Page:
My Backup Plan for Food

I’m currently at drill with my National Guard unit, and we were told we were having lunch at a local establishment. It was a fixed lunch, and basically, we will be getting served whatever they serve us. They made it sound like we won’t have the ability to pick and choose what we eat which will likely mean a very carb and grain-heavy lunch.

To prepare for meals like this, I always pack a bunch of food with me. I’ve done three annual training exercises (known as AT’s) this way as well as just about every drill weekend for the past three years. Here’s what I put in my food bag

RXBars. These are a staple. I eat them very slowly, and they are filling. They come in at around 210 calories, and for breakfast, I’ll typically eat one RXBar with some nuts or a fruit. At lunch or dinner, the RXBar will be augmented with another bar.

Grain Free Granola Bars. In this case, I’m using Autumn’s Gold, and these come in at 210 calories also. They taste good and are pretty filling in the morning coupled with a few small beef sticks.

Country Archer Beef Sticks. Each one of these little sticks has 50 calories, so I typically eat two of these with a breakfast if I don’t have nuts or fruit to eat with a bar.

Cave Man Dark Chocolate Almond Coconut bar. They are 220 calories of chocolate goodness that I put into meals when I need to sate a chocolate craving. I’ll use this as a finishing bar when I’m eating a dinner meal.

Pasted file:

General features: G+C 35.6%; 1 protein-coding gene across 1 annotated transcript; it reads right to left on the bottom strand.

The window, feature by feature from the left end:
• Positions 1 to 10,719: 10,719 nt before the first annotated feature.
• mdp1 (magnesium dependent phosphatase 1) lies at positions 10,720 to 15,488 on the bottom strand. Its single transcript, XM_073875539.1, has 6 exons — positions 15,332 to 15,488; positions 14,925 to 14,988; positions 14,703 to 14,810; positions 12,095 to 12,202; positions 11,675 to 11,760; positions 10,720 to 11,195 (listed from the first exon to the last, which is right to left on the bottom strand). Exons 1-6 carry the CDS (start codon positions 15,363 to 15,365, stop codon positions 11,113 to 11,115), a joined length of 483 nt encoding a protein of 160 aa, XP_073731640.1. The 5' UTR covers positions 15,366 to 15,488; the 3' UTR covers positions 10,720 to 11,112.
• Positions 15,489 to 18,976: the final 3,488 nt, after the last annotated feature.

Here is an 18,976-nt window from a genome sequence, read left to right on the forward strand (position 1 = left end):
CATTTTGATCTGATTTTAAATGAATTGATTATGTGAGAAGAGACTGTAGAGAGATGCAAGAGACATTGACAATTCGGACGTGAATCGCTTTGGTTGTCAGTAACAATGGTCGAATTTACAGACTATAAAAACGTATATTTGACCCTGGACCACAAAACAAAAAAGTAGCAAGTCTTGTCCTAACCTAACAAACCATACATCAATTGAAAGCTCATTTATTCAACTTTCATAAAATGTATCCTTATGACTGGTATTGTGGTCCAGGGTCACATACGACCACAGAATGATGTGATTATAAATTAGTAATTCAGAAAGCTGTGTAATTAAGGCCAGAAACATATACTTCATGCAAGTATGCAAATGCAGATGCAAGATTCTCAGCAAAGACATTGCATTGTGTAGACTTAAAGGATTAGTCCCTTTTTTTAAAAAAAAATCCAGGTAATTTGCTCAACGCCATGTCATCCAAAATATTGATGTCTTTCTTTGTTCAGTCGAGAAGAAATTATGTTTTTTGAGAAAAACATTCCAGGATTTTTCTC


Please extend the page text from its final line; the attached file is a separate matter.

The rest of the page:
Nuts. I like almonds, but any real nuts will do. I’ll typically eat a handful (small handful), and I eat these very slowly. Nuts are dense in calories, but also very healthy, so I eat these sparingly.

Fruit. I am very careful when it comes to eating fruit because although fruit is naturally high in fiber and good for you, it’s still a lot of sugar, and I try to reduce the amount of carbs I eat. I enjoy an apple or orange with a nut bar from time to time as fruit is available.

Today, I’ll have an RXBar, a granola free bar, and a beef stick with me in my pocket just in case. I typically have two to three weeks’ worth of food with me at any time in one of my ruck sacks, and it gives me a safe way to refill the fuel tank with good, healthy foods and not be forced to eat high-carbs and non-Paleo foods.

Starting the Week with Knee Pain?

Me after my run on Friday afternoon.

My first thought was, “You’ve got to be kidding me.” The last thing I need right now is knee pain. I’ve been making great progress on my runs, and I’m finally at a point where I can run and not feel pain after a run; just a nice, even “good” burn. You know, the way your muscles are supposed to feel after exercise.

But this morning, I have a bit of pain in my right knee. It started actually on my last run in the last tenth of a mile. I was lucky that it was the end of my run, so I didn’t give it much thought. I figured it was just me being tired at the end of a run, and the pain went away completely until just before bed last night when I stepped wrong or did something (I honestly don’t remember) and the pain shot back. I took a Motrin and went to sleep, hoping it was an anomaly.